More millennials and divorced people are deciding to live with their boyfriend or girlfriend in lieu of marriage. For some, marriage is not desired; for others, marriage might only be considered after a period of cohabitation. Either way, moving in with your significant other creates both personal and legal issues to be considered and discussed.

According to a recent New York Times article, What I Wish I’d Known Before Moving In Together by Anna Goldfarb, couples planning to move in together need to develop a plan first. In the article, Galena Rhoades of the University of Denver accurately summarizes the issues cohabitating couples face:

“When you live together,” Dr. Rhoades explained, “you face all the issues dating couples face — time together, managing friends, jealousy, ex-partners — but you also face all the issues married couples face, like household contributions, managing money together and planning for future expenditures.”

If you are considering moving in with your boyfriend or girlfriend, here are several tips:


Before signing a lease or purchasing a home together, you need to resolve who will stay in the event of a breakup. It sounds harsh to discuss a breakup during an otherwise exciting time, however, knowing who will stay and pay the lease/mortgage/taxes/utilities and who will help contribute to relocation costs after a breakup can actually help relieve unnecessary stress during the relationship. Also, create a list of items each person wishes to keep, including any pets; such a discussion is often impossible to have at the end of the relationship.


Both parties should be fully aware of the joint budget and the other person’s ability to pay for house related expenses. Also, both parties should prepare for an illness or death so that the other party is capable of maintaining their home. Consider obtaining a term life insurance or disability policy to help with unexpected life events.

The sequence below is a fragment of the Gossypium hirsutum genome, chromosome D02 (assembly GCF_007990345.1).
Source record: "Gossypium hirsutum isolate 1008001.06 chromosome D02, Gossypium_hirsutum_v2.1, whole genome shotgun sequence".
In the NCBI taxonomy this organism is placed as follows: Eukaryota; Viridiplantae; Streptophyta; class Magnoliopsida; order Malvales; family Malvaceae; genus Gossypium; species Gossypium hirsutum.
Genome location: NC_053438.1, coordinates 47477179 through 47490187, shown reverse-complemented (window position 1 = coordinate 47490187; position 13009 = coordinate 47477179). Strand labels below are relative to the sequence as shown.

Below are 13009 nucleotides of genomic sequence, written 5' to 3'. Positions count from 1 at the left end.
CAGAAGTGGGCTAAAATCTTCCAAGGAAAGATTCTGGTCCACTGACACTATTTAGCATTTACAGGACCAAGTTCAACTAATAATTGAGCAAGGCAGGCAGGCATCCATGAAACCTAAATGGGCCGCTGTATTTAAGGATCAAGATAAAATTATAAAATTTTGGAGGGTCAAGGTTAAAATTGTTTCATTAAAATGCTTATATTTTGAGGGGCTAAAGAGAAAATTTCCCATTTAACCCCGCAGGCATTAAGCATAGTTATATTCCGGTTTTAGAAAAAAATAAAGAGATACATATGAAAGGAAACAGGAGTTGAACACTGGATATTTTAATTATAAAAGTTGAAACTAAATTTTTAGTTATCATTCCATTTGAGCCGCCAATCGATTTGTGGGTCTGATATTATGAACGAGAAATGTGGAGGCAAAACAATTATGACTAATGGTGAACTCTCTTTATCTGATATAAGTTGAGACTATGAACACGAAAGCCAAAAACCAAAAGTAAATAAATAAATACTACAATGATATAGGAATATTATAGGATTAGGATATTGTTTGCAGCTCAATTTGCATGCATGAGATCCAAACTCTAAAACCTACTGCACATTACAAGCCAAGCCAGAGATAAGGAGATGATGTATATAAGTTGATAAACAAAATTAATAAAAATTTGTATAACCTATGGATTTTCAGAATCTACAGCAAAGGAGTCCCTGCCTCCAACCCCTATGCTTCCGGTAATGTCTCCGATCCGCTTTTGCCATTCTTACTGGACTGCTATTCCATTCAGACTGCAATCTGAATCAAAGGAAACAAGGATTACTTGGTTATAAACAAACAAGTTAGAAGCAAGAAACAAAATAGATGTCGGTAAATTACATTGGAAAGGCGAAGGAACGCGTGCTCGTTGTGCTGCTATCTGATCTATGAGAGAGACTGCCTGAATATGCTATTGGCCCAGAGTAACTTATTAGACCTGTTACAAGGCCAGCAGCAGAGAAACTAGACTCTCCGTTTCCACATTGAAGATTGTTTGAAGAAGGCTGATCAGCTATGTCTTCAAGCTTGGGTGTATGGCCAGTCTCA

Discuss and establish mutual expectations for roles within the house such as decorating, cleaning, cooking, caring for pets, limiting screen time, and setting up an environment that can be shared or retreated to for privacy.

As a mediator and family law attorney, I am available to help you develop a legal and personal plan for your future living arrangements. Cohabitation in Illinois, especially after divorce, may create legal obligations that you should discuss with an attorney to ensure you are truly comfortable with your living arrangements.

Illinois Attorney Erin Birt is a skilled legal professional with over ten years of experience in trial and divorce law serving clients in many DuPage County cities including Wheaton, Glen Ellyn, Naperville, Warrenville, and Winfield.

She opened the Law Firm of Erin Birt, P.C. in 2010 to offer her clients alternative divorce resolution services, specialized collaborative divorce options, and family law expertise. She and her expert team continually develop creative outcomes such as divorce mediation and family law mediation that work for all parties involved.

Ms. Birt holds a J.D. from DePaul College of Law and is a member of the Collaborative Practice Professionals of Illinois, the International Academy of Collaborative Professionals and the DuPage County Bar Association. She is a past board member and presenter for the Mediation Council of Illinois.

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